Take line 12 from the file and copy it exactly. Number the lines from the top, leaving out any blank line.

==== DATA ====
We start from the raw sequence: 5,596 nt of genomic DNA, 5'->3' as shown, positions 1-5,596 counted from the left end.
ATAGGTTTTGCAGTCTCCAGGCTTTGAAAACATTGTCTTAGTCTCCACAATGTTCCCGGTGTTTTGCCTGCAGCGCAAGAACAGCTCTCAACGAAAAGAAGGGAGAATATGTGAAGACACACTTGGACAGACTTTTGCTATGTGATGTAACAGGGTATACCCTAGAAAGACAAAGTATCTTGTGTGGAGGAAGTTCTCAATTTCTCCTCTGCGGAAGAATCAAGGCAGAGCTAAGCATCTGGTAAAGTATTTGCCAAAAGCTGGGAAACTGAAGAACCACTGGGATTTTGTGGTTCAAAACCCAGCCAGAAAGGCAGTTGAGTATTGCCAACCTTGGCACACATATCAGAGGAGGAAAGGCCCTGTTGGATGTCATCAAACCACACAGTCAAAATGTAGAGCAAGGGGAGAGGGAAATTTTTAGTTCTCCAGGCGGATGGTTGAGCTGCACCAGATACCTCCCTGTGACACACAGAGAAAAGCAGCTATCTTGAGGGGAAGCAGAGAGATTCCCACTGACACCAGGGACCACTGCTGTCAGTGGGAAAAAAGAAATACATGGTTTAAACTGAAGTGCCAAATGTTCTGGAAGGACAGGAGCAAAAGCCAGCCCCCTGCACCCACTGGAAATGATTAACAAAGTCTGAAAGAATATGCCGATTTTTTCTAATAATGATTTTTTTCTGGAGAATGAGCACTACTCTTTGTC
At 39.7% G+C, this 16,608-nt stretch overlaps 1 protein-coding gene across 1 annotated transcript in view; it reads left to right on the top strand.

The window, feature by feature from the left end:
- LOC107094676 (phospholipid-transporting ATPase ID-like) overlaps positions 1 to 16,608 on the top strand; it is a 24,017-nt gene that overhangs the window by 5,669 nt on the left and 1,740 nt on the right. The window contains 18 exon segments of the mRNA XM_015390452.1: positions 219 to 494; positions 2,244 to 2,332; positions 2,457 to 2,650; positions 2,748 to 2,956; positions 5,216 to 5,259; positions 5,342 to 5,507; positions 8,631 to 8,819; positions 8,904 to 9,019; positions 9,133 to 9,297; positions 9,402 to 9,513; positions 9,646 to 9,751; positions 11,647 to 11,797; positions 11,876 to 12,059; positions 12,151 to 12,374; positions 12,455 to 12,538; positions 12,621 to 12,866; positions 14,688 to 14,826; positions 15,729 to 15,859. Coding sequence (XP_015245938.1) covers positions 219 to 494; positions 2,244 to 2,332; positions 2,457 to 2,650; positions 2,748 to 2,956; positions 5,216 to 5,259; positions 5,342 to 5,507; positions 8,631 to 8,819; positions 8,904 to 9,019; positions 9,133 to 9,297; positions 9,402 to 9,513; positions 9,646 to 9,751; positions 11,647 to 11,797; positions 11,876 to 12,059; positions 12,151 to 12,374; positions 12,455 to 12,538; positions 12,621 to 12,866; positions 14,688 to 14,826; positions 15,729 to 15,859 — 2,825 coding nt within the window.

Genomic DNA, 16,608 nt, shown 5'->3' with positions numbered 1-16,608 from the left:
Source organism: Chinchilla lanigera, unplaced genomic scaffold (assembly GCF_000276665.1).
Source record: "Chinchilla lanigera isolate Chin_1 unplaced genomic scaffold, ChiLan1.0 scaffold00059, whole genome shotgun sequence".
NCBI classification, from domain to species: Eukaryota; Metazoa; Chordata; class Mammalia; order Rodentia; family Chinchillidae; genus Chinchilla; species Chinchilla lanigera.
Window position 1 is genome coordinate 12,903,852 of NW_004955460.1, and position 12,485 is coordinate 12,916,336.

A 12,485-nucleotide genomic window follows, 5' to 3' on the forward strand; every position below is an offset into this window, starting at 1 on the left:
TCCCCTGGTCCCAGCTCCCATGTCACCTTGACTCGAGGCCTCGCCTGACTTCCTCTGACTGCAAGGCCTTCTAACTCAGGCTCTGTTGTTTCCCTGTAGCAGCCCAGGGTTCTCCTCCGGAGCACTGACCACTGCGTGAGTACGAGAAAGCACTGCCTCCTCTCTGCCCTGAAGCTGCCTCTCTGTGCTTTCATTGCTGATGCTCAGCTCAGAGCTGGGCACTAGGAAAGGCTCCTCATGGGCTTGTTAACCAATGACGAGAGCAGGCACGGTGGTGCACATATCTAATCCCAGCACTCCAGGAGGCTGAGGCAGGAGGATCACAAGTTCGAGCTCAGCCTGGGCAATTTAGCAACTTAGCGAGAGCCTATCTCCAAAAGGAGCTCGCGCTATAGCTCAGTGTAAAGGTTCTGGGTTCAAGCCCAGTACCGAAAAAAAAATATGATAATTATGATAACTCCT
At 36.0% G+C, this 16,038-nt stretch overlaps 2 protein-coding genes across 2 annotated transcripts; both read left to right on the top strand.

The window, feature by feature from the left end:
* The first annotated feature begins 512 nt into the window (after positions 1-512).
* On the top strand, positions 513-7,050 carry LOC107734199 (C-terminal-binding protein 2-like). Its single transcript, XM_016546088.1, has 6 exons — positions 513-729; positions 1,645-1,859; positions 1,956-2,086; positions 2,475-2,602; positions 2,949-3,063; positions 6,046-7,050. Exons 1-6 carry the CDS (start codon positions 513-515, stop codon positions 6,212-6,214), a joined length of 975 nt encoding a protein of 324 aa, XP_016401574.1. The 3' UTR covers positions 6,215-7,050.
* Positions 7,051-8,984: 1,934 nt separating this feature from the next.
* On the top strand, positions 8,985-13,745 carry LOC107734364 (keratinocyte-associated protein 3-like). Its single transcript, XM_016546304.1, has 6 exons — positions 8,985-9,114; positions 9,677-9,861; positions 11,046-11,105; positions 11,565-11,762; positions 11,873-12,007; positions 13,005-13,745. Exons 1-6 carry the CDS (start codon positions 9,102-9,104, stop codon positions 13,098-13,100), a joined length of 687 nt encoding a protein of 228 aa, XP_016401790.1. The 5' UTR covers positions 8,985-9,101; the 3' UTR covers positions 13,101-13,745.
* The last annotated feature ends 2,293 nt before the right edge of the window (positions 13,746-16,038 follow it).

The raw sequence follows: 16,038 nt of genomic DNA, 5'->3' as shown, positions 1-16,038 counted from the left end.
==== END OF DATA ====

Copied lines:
TCCCCTGGTCCCAGCTCCCATGTCACCTTGACTCGAGGCCTCGCCTGACTTCCTCTGACTGCAAGGCCTTCTAACTCAGGCTCTGTTGTTTCCCTGTAGCAGCCCAGGGTTCTCCTCCGGAGCACTGACCACTGCGTGAGTACGAGAAAGCACTGCCTCCTCTCTGCCCTGAAGCTGCCTCTCTGTGCTTTCATTGCTGATGCTCAGCTCAGAGCTGGGCACTAGGAAAGGCTCCTCATGGGCTTGTTAACCAATGACGAGAGCAGGCACGGTGGTGCACATATCTAATCCCAGCACTCCAGGAGGCTGAGGCAGGAGGATCACAAGTTCGAGCTCAGCCTGGGCAATTTAGCAACTTAGCGAGAGCCTATCTCCAAAAGGAGCTCGCGCTATAGCTCAGTGTAAAGGTTCTGGGTTCAAGCCCAGTACCGAAAAAAAAATATGATAATTATGATAACTCCT